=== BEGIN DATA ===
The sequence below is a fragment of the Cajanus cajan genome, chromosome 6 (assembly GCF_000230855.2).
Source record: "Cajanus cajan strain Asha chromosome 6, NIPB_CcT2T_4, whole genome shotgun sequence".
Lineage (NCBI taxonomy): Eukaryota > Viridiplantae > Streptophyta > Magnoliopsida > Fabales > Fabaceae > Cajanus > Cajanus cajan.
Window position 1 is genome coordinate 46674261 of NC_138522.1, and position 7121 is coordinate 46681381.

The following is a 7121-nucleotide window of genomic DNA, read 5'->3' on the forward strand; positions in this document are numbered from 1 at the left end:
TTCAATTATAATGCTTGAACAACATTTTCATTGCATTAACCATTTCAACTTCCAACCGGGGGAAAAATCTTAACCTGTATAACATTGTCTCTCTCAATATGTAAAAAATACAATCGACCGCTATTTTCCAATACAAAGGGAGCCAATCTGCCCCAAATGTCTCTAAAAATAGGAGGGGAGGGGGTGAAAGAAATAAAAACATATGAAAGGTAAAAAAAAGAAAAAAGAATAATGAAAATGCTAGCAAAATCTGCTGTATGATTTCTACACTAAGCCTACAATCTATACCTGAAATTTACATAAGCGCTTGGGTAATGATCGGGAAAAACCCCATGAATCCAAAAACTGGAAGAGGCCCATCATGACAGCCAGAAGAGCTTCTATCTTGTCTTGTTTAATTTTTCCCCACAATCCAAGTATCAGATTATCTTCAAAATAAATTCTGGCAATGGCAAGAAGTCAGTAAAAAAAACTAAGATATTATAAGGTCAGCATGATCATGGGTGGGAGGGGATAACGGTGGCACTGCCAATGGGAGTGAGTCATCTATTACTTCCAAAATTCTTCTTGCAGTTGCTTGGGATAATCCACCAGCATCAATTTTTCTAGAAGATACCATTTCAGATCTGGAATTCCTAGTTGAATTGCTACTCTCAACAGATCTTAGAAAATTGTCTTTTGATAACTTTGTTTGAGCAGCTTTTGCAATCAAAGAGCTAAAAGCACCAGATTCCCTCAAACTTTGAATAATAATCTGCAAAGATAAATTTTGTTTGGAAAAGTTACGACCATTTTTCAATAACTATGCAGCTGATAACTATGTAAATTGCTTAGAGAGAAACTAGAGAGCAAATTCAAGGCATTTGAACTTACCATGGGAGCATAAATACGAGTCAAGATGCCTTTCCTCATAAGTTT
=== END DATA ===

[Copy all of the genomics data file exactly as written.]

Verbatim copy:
The sequence below is a fragment of the Cajanus cajan genome, chromosome 6 (assembly GCF_000230855.2).
Source record: "Cajanus cajan strain Asha chromosome 6, NIPB_CcT2T_4, whole genome shotgun sequence".
Lineage (NCBI taxonomy): Eukaryota > Viridiplantae > Streptophyta > Magnoliopsida > Fabales > Fabaceae > Cajanus > Cajanus cajan.
Window position 1 is genome coordinate 46674261 of NC_138522.1, and position 7121 is coordinate 46681381.

The following is a 7121-nucleotide window of genomic DNA, read 5'->3' on the forward strand; positions in this document are numbered from 1 at the left end:
TTCAATTATAATGCTTGAACAACATTTTCATTGCATTAACCATTTCAACTTCCAACCGGGGGAAAAATCTTAACCTGTATAACATTGTCTCTCTCAATATGTAAAAAATACAATCGACCGCTATTTTCCAATACAAAGGGAGCCAATCTGCCCCAAATGTCTCTAAAAATAGGAGGGGAGGGGGTGAAAGAAATAAAAACATATGAAAGGTAAAAAAAAGAAAAAAGAATAATGAAAATGCTAGCAAAATCTGCTGTATGATTTCTACACTAAGCCTACAATCTATACCTGAAATTTACATAAGCGCTTGGGTAATGATCGGGAAAAACCCCATGAATCCAAAAACTGGAAGAGGCCCATCATGACAGCCAGAAGAGCTTCTATCTTGTCTTGTTTAATTTTTCCCCACAATCCAAGTATCAGATTATCTTCAAAATAAATTCTGGCAATGGCAAGAAGTCAGTAAAAAAAACTAAGATATTATAAGGTCAGCATGATCATGGGTGGGAGGGGATAACGGTGGCACTGCCAATGGGAGTGAGTCATCTATTACTTCCAAAATTCTTCTTGCAGTTGCTTGGGATAATCCACCAGCATCAATTTTTCTAGAAGATACCATTTCAGATCTGGAATTCCTAGTTGAATTGCTACTCTCAACAGATCTTAGAAAATTGTCTTTTGATAACTTTGTTTGAGCAGCTTTTGCAATCAAAGAGCTAAAAGCACCAGATTCCCTCAAACTTTGAATAATAATCTGCAAAGATAAATTTTGTTTGGAAAAGTTACGACCATTTTTCAATAACTATGCAGCTGATAACTATGTAAATTGCTTAGAGAGAAACTAGAGAGCAAATTCAAGGCATTTGAACTTACCATGGGAGCATAAATACGAGTCAAGATGCCTTTCCTCATAAGTTT